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"Who needs counselors?" asked Ben. His brother Frank stretched the blanket over the window while he smashed it in with a brick. The glass fell inside the building almost silently.

"Not us, man," said Frank. He folded the blanket over the frame to protect them from shards and they scrambled inside.

"Damn straight," said Ben. "We coulda spent thousands of bucks on some fancy-ass shrink, but we worked it out on our own."

"That's right, bro."

Inside, they stood facing each other in street light from the window, two men with ponytails. Ben was a large, fat, bearded man in jeans and a black leather jacket. Frank was a skinny bearded man in a tie-dyed T-shirt and cargo pants.

"You know what we got?" asked Ben.

"No?" asked Frank, who wasn't tracking very well.

"Common ground," said Ben. "I heard somebody say that on the radio once. Common ground."

"Common ground. Awesome, man."

"That's all we need, common ground. You got common ground, you can work anything out. Specially in a family."

"Hey, man, I'm really sorry for all that crap I said."

"And I'm sorry I set your van on fire."

"Hey, it's cool."

They shared a hug.

"So where're we gonna do this?" asked Ben.

Frank looked around vaguely, but the building was dark.

"Maybe up on the stage there, where the altar used to be," Ben suggested.

Frank set off down the center aisle, between the theater seats, and Ben followed him up the steps to the stage. They sat themselves facing each other, cross-legged in the dark.

"This musta been a real pretty little church, before those arts-farts turned it into a pansy theater," said Ben, looking around.

"I can still feel the church vibes," said Frank. "Gives me the heebie-jeebies."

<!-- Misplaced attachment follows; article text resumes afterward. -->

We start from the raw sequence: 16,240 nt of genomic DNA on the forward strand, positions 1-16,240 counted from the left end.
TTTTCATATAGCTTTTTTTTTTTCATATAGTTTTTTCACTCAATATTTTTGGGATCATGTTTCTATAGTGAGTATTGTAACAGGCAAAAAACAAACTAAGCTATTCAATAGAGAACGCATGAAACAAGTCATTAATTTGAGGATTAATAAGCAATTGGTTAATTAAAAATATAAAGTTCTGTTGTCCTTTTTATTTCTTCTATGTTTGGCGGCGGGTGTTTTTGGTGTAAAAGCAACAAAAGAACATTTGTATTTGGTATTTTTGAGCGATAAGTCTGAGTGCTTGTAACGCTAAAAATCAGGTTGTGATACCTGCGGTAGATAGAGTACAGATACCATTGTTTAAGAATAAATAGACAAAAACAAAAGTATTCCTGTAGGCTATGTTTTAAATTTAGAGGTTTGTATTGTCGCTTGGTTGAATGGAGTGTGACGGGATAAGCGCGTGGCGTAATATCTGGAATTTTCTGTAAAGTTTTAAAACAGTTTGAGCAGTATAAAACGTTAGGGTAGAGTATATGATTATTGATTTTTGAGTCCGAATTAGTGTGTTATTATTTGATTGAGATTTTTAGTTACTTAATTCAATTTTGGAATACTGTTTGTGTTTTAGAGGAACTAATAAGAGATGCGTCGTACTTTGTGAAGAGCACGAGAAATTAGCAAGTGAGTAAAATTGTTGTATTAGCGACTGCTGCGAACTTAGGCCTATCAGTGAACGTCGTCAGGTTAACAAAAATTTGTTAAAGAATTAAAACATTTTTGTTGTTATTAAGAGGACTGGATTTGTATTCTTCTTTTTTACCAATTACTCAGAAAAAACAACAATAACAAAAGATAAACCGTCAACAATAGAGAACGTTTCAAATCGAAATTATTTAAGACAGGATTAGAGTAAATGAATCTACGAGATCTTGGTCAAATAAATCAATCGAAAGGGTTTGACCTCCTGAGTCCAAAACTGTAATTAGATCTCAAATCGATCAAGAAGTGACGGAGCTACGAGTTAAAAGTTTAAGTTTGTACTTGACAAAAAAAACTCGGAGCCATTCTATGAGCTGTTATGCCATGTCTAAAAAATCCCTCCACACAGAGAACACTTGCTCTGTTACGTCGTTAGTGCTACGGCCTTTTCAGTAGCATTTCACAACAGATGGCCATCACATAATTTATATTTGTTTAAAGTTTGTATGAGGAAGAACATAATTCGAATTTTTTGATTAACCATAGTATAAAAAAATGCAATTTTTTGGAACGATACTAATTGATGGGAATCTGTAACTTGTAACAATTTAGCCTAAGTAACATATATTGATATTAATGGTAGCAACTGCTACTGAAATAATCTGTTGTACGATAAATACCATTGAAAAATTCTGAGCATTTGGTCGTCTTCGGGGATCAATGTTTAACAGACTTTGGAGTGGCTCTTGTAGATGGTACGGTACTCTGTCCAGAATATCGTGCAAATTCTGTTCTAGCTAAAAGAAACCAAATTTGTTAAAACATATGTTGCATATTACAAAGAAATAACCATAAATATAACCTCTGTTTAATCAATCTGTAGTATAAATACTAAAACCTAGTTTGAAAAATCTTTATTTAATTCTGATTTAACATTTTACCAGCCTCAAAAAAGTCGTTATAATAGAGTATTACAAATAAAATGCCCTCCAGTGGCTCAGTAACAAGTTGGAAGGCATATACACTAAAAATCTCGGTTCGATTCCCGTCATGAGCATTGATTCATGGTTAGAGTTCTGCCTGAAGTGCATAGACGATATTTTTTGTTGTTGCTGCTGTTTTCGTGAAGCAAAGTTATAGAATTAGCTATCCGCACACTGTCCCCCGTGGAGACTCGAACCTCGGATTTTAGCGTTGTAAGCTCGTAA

"That's what I mean. Common ground. This is something we can—you know—share."

"Share, man—that's cool. Hey, I love you, brother. I'm sorry I called you a fascist, redneck carrion-eater."

"Bygones will be bygones. I'm sorry I called you a rat's-ass Commie slacker."

"Water under the rainbow, man."

"Well, how we gonna do this?"

"We need, you know, some kind of fire, and something to make it spread. I got fire." Frank pulled a Bic lighter, some Zigzag papers and a baggy full of pot from the pockets of his cargo pants. He began to roll himself a joint with practiced fingers, the first smooth, efficient movement he'd made all evening.

"I've got the stuff to make it spread," said Ben, pulling a bottle of amber liquid in a paper bag from under his jacket. "You know, we won't need all of this. Sin to waste it." He twisted the cap off and took a pull as Frank lit up. "Ground don't get any commoner than this," Ben said.

It was at that moment that they both realized they were not alone.

The police report filed later that night said that the two men received the lacerations that put them in the hospital through trying to jump simultaneously through the same broken window.


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